SOS Children's Village
The KAMIG supports the SOS Children's Village project in Rechberg. Visit this project at:http://dahoam.rechberg.at/
- Where is KAMIG?
- How did kaolin develop?
- What is kaolin?
- What is kaolin used for?
- What else is produced?
- Ownership and workforce
Where is KAMIG?
The company’s offices and part of the kaolin processing facilities are located in the village of Aisthofen near Schwertberg due to its rail connection.
Both of KAMIG’s mining operations are in the lower Mühlviertel region between Tragwein, Allerheiligen and Mauthausen. The main operation is in Kriechbaum, where kaolin and quartz sand are extracted.
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At present the only minable deposits of kaolin are in Upper Austria on the southern edge of the Bohemian Massif in the area around Schwertberg.
Both of KAMIG’s mining operations are in the lower Mühlviertel region between Tragwein and Mauthausen.
The main operation is in Kriechbaum (30 km north-east of Linz). In Weinzierl there is a smaller deposit which is strip mined.
The company’s offices and part of the kaolin processing facilities are located in Aisthofen near Schwertberg due to its rail connection. In Mistelberg the company has mining rights to a kaolin deposit.
In Münzbach the company has leased a sandpit.
What is kaolin?
The kaolin deposits, which are noted for their exceptional quality, are located on tectonic fault line and developed during the Tertiary period, a geological era over 40 million years ago. At this time the land was covered with moor landscapes and marshes. The light organic acids which developed in these moors and marshes – humic acids and humic acid solutions – decomposed the feldspar in the granite with dilute carbonic acid and transformed it into kaolin.
In this way a primary deposit over 40 metres thick and with an area of more than 70 hectares was formed.
At the end of the Tertiary period, when the land had sunk, the deposits were flooded by the sea and covered with huge marine deposits. Numerous finds of mussels and sharks’ teeth unearthed during mining activity date from this period and permit the individual strata to be precisely classified.
Was ist Kaolin?
The name "Kaolin" comes from the Chinese word “Kao’ling“, the name of a white mountain which provided Chinese porcelain factories with a white clay mineral containing feldspar. The name was first brought to Europe from China by a Jesuit priest in the 18th century. The raw material had already been familiar for some time here and was known as "white clay" or "Passau earth".
Kaolin, according to its chemical formula an aqueous aluminium silicate and better known as white clay (Latin: bolus alba), is today one of the most important industrial silicate minerals and has numerous applications.
What is kaolin used for?
Kaolin was once only used in the manufacture of porcelain and ultramarine and in paints but since the start of the 20th century numerous applications have been found for it.
The paper industry is the main customer for kaolin and, depending on quality, uses it as a cheap extender or as a coating pigment to improve surface finish quality.
Porcelain and ceramic manufacturers and the fireproofing industry – i.e. the classic consumers – use kaolin in ceramic masses and in glazes.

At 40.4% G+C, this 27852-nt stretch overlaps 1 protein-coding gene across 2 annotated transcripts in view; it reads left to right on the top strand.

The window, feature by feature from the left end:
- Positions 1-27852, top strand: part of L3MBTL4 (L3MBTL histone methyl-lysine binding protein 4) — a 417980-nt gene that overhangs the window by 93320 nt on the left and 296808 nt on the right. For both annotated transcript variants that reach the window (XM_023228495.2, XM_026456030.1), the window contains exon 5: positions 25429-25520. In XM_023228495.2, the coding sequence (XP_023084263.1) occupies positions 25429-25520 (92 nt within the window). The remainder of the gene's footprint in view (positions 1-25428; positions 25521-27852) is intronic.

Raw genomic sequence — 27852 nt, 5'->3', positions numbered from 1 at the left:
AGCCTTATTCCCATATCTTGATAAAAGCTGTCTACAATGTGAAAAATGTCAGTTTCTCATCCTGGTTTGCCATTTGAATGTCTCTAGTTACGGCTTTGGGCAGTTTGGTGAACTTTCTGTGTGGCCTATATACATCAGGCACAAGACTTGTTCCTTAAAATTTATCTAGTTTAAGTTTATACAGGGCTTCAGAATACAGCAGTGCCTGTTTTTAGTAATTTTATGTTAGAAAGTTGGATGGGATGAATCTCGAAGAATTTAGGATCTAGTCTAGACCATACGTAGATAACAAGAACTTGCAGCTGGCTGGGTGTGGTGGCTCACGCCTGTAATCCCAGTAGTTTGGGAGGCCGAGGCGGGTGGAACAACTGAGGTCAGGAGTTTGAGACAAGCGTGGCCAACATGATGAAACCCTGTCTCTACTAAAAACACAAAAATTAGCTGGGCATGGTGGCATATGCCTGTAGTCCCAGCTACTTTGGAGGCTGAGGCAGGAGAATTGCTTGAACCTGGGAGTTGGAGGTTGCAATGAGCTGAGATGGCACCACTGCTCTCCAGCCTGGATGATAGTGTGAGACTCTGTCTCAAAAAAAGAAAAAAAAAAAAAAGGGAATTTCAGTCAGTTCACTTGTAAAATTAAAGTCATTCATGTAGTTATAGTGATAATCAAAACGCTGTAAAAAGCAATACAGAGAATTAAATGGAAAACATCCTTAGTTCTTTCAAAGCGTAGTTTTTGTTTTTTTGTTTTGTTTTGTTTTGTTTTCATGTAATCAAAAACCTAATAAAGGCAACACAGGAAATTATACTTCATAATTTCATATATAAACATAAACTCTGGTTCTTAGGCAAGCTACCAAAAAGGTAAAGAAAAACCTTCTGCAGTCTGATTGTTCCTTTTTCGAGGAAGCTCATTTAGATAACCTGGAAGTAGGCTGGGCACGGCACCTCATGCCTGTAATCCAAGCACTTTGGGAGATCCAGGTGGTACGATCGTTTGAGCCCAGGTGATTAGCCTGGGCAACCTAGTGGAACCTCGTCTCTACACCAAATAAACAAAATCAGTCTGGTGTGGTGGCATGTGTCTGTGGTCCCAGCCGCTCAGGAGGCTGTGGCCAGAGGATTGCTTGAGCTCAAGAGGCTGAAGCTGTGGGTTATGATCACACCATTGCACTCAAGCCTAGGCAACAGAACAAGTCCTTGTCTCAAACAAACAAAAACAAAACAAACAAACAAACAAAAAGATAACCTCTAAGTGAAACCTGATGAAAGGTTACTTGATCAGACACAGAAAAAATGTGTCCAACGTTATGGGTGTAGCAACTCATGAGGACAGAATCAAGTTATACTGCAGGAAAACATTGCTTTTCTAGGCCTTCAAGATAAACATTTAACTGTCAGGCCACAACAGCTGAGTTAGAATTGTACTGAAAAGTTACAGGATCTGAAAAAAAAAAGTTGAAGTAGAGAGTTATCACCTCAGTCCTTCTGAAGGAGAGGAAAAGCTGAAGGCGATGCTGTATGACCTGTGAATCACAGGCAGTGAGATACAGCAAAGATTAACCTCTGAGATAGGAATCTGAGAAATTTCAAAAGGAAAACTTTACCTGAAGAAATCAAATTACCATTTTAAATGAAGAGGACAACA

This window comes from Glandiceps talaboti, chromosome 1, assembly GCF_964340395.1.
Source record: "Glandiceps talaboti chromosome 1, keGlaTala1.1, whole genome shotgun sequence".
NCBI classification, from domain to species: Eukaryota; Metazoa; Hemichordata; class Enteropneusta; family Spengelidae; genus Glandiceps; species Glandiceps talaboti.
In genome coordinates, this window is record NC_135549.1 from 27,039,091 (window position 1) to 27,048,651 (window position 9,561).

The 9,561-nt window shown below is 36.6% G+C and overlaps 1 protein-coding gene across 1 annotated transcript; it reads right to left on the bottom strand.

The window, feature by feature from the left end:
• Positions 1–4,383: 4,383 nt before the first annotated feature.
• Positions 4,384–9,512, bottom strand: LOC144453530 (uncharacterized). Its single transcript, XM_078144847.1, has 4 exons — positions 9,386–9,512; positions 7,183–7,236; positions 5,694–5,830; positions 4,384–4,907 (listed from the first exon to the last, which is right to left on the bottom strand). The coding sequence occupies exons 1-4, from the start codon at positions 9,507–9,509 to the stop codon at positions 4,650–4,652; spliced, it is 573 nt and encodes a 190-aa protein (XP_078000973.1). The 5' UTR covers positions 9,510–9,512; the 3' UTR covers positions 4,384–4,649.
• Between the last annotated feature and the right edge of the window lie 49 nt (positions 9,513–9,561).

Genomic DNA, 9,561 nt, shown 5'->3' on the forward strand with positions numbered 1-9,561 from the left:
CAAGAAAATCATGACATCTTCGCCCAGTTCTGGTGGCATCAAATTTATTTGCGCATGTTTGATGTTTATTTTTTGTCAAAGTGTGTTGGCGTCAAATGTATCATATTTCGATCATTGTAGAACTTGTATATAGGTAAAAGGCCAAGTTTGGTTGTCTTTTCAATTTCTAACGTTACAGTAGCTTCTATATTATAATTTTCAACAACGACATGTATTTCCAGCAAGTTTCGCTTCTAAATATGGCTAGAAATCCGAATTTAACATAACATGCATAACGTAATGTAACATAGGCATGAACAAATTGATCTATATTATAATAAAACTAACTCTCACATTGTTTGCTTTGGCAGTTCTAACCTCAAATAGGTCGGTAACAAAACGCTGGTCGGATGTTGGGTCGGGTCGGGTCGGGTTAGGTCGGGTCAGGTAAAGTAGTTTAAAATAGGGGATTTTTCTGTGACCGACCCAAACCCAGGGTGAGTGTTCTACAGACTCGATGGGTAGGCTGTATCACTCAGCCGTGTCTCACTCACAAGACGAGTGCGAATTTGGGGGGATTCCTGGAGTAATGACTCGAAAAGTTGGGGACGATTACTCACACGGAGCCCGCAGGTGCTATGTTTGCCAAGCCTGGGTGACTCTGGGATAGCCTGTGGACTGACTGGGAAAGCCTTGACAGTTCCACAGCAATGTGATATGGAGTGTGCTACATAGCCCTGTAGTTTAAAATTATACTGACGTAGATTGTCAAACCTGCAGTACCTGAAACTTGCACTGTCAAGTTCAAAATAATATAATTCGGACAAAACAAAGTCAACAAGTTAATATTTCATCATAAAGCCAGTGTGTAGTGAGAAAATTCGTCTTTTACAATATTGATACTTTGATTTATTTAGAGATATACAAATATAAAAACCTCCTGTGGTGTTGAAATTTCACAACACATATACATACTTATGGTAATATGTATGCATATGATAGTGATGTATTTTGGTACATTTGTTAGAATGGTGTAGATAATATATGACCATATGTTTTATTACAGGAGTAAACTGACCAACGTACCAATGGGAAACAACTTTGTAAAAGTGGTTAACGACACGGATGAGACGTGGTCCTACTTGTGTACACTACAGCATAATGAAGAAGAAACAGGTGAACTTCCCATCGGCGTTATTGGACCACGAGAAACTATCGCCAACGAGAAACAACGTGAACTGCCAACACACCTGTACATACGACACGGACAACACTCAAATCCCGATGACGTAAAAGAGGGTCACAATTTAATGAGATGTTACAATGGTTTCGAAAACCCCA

In addition kaolin is used in a wide range of industries, for example as an extender for paints and varnishes, as an inert, strengthening filler in rubber and plastics, as a carrier for insecticides, as a filler for sealing materials, glues, pencils and crayons, in pharmaceuticals and cosmetics, etc.
Kaolin from the Mühlviertel region is pure, white and exceptionally fine – all characteristics that industry values highly.
The following is just a selection of the applications for KAMIG’s kaolin:
- In the paper industry (newspapers, magazines, cigarette paper, …)
- Sanitary ceramics (glazes for wash basins, WCs …)
- In the abrasives industry (ceramically bound abrasives)
- Ceramic tableware
- In the tile industry (especially in glazes)
- Tile adhesives (special adhesives)
- In porcelain (insulators for electrical industry plants, ceramics workshops, potters’ needs)
- In paints, varnishes (dispersion paints, aircraft varnish, furniture varnish, construction paints)
- Pencils, crayons (leads for Jolly products, Koh-I-Noor products)
- Adhesives (for paper cases)
- Pesticides (Zervacol extra, game browsing repellents and pesticides)
- Hand-wash pastes (Super sand-free hand cleaner, Handgrün)
- In the pharmaceuticals industry (udder cream)
- Cosmetics (Munari packs, mud packs for spa treatments)
- Rubber industry (rubber mixtures, rubber mats, special rubber)
- Brick industry (raw kaolin for clay bricks)
- Green house construction (natural cleaner)
What else is produced?
Quartz sand is also a by-product of kaolin production. This and other quartz sands from a total of four different sites are mainly used in the building industry but also in the construction of sports facilities (golf courses and beach volleyball courts) and in many other areas. You can find more information here. In strip mining the clays in the overlying strata are mainly supplied to the brick industry. Other materials are used as filler.
Ownership and workforce
Die Kamig ist praktisch seit ihrer Gründung im Jahre 1922 in privatem Familienbesitz.
|Manager:||Alexander Götzl (MSc.)|
|Operations manager:||Prok. DI Erich Kaltenreiner|
|Sales:||Prok. Josef Heiligenbrunner|
|Accounts:||Prok. Andrea Neumüller|
KAMIG currently has 60 employees.